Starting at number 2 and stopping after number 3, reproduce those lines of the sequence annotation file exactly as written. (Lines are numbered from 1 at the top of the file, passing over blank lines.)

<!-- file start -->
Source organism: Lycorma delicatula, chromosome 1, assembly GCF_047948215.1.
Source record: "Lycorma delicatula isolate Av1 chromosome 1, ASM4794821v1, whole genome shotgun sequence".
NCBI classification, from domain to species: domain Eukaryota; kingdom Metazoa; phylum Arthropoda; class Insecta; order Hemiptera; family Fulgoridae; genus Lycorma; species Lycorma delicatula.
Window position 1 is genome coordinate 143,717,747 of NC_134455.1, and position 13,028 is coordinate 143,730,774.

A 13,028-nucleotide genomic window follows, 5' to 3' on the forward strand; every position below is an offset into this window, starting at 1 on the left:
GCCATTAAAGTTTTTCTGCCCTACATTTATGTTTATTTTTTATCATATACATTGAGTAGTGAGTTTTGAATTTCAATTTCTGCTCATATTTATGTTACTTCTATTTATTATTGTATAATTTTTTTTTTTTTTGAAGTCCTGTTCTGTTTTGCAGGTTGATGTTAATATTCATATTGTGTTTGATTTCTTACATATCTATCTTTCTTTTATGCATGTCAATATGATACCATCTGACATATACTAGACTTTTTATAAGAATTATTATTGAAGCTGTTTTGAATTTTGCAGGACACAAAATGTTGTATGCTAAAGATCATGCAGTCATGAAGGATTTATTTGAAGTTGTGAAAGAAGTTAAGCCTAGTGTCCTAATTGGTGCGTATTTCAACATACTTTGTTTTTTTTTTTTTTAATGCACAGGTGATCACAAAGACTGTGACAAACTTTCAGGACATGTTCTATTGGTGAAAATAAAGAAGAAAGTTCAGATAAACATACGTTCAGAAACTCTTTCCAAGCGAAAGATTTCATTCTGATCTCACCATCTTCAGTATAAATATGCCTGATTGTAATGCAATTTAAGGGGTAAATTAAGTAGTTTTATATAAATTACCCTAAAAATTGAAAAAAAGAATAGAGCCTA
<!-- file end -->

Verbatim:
Source record: "Lycorma delicatula isolate Av1 chromosome 1, ASM4794821v1, whole genome shotgun sequence".
NCBI classification, from domain to species: domain Eukaryota; kingdom Metazoa; phylum Arthropoda; class Insecta; order Hemiptera; family Fulgoridae; genus Lycorma; species Lycorma delicatula.